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Kelvin J. Lancaster, the John Bates Clark Professor of Economics, died on July 23, 1999 at his home in New York. He was 74. Lancaster was a pioneering economic theorist whose writings affected his profession's conceptions of free trade, consumer demand, industrial structure, and regulation, and played a crucial role in shaping government economic policy.

A native of Sydney, Australia, Lancaster was an accomplished athlete, competing vigorously in the lifeguard competitions at Sydney's Bondi Beach. He volunteered for military service in the Royal Australian Air Force in 1943, at age 18. At war's end, he studied geology, mathematics and English at Sydney University, earning a bachelor's in mathematics, a bachelor's and master's in English, and an offer to teach English at the university. Instead, Lancaster accepted a position as an associate at Research Services of Australia, where he eventually became director and developed economic indices still in use in Australia. This research led to his interest in economics, which he began to study on his own. In 1953, he sat for the economics exam at University of London, becoming one of the few external candidates to receive a First. Though essentially self-taught in the discipline, he was appointed an assistant lecturer at the London School of Economics. He received his Ph.D. in economics from the University of London in 1958. Lancaster moved to the U.S. in 1961 to take a position at Johns Hopkins, and joined the Columbia faculty in 1966.

Even before completing his doctorate, Lancaster emerged as a leading economic theorist. In 1956, he authored, with R. G. Lipsey, a groundbreaking article, "The General Theory of Second Best," for The Review of Economics Studies. The "second best" of the title referred to the reality of economic conditions in most cases. While classical economists pushed for free trade and perfect competition, Lancaster insisted that optimal conditions for economic development have to hold in their entirety for them to be valid. If market flaws (such as artificially constrained wages or prices) made the best option, perfect competition, impossible, then a "second best" solution (such as tariffs), although contrary to classical economic theory, would be the best policy. This basic insight continues to influence economic theory and government policy.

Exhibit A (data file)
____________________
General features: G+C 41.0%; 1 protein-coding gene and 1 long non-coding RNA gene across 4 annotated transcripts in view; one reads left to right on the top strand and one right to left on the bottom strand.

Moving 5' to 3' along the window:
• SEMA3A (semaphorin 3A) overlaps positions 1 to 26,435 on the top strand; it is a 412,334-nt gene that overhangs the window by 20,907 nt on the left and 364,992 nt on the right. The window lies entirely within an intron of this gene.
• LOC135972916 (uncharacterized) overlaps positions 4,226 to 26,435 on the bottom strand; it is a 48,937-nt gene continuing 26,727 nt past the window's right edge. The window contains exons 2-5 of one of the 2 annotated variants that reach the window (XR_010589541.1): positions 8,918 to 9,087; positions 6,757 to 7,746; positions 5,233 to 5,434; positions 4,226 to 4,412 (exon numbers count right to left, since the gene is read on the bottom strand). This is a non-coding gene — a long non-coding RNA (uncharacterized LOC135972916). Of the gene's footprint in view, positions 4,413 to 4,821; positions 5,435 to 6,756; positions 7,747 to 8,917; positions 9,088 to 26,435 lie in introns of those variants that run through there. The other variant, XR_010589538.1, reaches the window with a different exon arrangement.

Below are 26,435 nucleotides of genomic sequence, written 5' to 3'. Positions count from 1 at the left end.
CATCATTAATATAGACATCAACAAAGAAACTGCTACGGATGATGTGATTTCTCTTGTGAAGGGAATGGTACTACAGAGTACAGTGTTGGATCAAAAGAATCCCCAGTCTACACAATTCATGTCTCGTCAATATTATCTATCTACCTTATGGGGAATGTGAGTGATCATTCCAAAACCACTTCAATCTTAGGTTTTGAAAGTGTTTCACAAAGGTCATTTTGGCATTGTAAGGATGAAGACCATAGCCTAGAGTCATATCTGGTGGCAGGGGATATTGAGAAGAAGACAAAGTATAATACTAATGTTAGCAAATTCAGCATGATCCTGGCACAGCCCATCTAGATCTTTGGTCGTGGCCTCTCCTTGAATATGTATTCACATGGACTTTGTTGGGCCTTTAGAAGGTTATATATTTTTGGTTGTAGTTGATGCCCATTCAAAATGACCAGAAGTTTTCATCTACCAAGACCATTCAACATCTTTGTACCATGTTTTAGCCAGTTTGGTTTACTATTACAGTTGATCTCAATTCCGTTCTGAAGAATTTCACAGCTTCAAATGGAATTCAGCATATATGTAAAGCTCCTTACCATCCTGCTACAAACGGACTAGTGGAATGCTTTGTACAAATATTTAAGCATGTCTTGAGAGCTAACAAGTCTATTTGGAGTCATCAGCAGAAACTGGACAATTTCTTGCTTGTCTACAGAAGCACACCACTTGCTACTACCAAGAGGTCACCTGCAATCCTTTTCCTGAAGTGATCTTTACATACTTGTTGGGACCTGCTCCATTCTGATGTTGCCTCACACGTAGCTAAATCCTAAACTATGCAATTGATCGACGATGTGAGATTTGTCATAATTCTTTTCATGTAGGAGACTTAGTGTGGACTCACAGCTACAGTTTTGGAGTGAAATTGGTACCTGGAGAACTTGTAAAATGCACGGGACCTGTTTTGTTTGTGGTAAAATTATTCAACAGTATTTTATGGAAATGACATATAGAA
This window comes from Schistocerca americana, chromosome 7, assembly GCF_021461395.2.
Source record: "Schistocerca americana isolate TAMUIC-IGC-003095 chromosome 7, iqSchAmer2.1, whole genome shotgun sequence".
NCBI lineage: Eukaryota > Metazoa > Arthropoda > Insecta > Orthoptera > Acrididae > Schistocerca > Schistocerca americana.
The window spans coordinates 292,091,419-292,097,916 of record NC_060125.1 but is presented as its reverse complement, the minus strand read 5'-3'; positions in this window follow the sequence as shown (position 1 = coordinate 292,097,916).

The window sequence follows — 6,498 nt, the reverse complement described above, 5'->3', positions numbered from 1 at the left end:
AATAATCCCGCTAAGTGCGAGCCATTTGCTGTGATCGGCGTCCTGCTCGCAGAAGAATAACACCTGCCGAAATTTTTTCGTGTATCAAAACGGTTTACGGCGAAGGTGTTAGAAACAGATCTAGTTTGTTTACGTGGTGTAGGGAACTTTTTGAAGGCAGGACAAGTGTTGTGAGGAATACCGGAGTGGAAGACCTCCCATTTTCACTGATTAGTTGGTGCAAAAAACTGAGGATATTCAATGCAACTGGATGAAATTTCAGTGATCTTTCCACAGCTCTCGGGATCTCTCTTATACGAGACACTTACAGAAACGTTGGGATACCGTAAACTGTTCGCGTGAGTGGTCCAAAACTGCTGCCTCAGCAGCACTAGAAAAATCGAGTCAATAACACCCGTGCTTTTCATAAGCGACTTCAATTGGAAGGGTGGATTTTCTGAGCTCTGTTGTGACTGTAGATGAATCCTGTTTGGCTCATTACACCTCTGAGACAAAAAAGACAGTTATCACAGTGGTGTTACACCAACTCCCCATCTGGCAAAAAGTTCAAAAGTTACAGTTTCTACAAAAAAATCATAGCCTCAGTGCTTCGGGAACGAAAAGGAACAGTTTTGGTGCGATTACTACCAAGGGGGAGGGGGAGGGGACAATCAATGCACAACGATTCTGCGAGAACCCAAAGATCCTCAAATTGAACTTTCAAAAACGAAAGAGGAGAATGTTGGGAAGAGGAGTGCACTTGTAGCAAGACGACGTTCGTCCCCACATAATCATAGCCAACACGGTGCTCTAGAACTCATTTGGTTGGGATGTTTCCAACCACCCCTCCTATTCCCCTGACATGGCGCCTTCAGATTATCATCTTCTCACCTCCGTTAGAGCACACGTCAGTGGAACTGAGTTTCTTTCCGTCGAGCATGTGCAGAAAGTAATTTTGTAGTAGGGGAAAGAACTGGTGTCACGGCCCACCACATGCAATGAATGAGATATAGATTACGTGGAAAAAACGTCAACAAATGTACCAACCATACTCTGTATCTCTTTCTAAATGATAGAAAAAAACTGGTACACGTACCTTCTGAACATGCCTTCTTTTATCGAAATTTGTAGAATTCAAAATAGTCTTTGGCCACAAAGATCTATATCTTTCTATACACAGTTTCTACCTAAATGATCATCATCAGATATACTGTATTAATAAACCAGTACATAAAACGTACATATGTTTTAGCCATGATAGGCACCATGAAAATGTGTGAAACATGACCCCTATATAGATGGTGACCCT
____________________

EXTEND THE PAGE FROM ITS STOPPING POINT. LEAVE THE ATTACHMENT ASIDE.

His second major contribution was to revise economists' perceptions of consumer behavior. Lancaster's pivotal insight was to view consumers as not choosing between different goods but between different characteristics that the goods provided. Lancaster emphasized basic preferences, such as horsepower or fuel economy for cars, to determine consumer demand. Most fully articulated in his 1979 book, Variety, Equity and Efficiency, this conceptual breakthrough helped explain trade flows between countries, gave economists tools to understand consumer reactions to new goods, and laid the analytical foundations for the "new" trade theory of imperfect competition.

"He was widely regarded as a potential recipient of the Nobel Prize for the notable impact that had been made by his contributions to the theory of second best and the integration of variety into economic theory," said his colleague, Jagdish Bhagwati, Arthur Lehman Professor of Economics.

Lancaster twice served as chairman of the economics department. He was a fellow of the American Academy of Arts and Sciences and the Econometric Society, and a distinguished fellow of the American Economic Association. He also was listed among 100 entries in a 1985 volume, Great Economists since Keynes. He is survived by his wife Debra Grunfeld Lancaster, two sons, and five grandchildren.

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